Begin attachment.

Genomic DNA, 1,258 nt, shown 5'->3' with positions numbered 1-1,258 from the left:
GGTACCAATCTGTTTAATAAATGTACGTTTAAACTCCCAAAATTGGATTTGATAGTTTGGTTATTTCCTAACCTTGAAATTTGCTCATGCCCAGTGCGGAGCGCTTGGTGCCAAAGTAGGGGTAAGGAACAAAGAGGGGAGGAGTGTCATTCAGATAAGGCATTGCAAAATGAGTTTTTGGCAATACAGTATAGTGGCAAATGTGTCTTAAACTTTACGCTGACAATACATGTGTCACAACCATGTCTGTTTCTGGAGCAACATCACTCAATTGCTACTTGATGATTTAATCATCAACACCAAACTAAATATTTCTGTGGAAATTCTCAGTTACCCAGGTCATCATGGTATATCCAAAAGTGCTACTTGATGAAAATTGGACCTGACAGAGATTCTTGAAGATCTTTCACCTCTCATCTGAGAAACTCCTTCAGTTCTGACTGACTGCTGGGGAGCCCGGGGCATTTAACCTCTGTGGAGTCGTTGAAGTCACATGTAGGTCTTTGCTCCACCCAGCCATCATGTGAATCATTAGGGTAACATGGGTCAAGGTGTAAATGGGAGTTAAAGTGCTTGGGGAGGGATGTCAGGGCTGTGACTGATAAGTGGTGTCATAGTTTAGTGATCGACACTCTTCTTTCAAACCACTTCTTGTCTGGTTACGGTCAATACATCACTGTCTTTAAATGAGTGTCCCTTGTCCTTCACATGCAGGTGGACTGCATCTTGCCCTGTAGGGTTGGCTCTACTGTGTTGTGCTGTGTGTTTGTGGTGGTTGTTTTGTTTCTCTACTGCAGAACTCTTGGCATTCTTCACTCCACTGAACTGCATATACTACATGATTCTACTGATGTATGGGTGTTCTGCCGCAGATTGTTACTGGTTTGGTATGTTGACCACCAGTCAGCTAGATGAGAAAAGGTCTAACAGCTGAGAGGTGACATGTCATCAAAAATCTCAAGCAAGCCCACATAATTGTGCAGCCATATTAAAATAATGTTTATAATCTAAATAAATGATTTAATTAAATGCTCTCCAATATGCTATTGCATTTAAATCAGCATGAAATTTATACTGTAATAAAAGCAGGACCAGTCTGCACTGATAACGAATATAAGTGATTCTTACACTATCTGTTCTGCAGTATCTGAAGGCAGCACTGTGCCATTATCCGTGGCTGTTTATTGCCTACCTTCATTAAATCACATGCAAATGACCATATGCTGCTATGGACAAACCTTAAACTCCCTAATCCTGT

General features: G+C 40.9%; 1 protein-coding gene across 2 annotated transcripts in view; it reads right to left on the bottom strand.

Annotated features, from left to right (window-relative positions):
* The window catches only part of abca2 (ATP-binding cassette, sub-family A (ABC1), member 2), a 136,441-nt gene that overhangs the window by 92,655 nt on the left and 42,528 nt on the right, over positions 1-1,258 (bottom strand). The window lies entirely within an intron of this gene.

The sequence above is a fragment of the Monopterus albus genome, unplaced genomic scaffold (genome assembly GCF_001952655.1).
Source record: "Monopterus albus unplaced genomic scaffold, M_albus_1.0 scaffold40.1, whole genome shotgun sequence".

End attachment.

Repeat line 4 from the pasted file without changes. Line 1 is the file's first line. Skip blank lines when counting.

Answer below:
Annotated features, from left to right (window-relative positions):